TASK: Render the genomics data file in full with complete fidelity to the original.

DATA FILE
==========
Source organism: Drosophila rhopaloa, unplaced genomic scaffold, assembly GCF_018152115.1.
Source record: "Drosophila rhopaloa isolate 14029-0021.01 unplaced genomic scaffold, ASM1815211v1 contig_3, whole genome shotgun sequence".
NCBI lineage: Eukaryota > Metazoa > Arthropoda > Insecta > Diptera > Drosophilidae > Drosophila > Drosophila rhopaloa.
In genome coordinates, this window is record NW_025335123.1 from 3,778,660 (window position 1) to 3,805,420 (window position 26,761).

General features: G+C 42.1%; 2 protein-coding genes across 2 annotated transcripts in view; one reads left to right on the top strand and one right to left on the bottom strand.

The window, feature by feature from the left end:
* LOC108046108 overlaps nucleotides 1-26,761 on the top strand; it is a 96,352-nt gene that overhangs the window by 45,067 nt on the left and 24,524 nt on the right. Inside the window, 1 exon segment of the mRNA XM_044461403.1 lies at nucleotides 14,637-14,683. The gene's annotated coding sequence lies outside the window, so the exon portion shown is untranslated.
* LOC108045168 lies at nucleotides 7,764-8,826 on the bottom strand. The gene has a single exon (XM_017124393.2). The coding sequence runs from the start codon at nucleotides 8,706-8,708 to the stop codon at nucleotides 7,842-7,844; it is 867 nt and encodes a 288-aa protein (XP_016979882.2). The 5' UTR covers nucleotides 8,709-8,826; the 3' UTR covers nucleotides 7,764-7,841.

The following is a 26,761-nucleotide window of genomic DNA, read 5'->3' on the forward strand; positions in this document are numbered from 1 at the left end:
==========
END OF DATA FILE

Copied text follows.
Source organism: Drosophila rhopaloa, unplaced genomic scaffold, assembly GCF_018152115.1.
Source record: "Drosophila rhopaloa isolate 14029-0021.01 unplaced genomic scaffold, ASM1815211v1 contig_3, whole genome shotgun sequence".
NCBI lineage: Eukaryota > Metazoa > Arthropoda > Insecta > Diptera > Drosophilidae > Drosophila > Drosophila rhopaloa.
In genome coordinates, this window is record NW_025335123.1 from 3,778,660 (window position 1) to 3,805,420 (window position 26,761).

General features: G+C 42.1%; 2 protein-coding genes across 2 annotated transcripts in view; one reads left to right on the top strand and one right to left on the bottom strand.

The window, feature by feature from the left end:
* LOC108046108 overlaps nucleotides 1-26,761 on the top strand; it is a 96,352-nt gene that overhangs the window by 45,067 nt on the left and 24,524 nt on the right. Inside the window, 1 exon segment of the mRNA XM_044461403.1 lies at nucleotides 14,637-14,683. The gene's annotated coding sequence lies outside the window, so the exon portion shown is untranslated.
* LOC108045168 lies at nucleotides 7,764-8,826 on the bottom strand. The gene has a single exon (XM_017124393.2). The coding sequence runs from the start codon at nucleotides 8,706-8,708 to the stop codon at nucleotides 7,842-7,844; it is 867 nt and encodes a 288-aa protein (XP_016979882.2). The 5' UTR covers nucleotides 8,709-8,826; the 3' UTR covers nucleotides 7,764-7,841.

The following is a 26,761-nucleotide window of genomic DNA, read 5'->3' on the forward strand; positions in this document are numbered from 1 at the left end: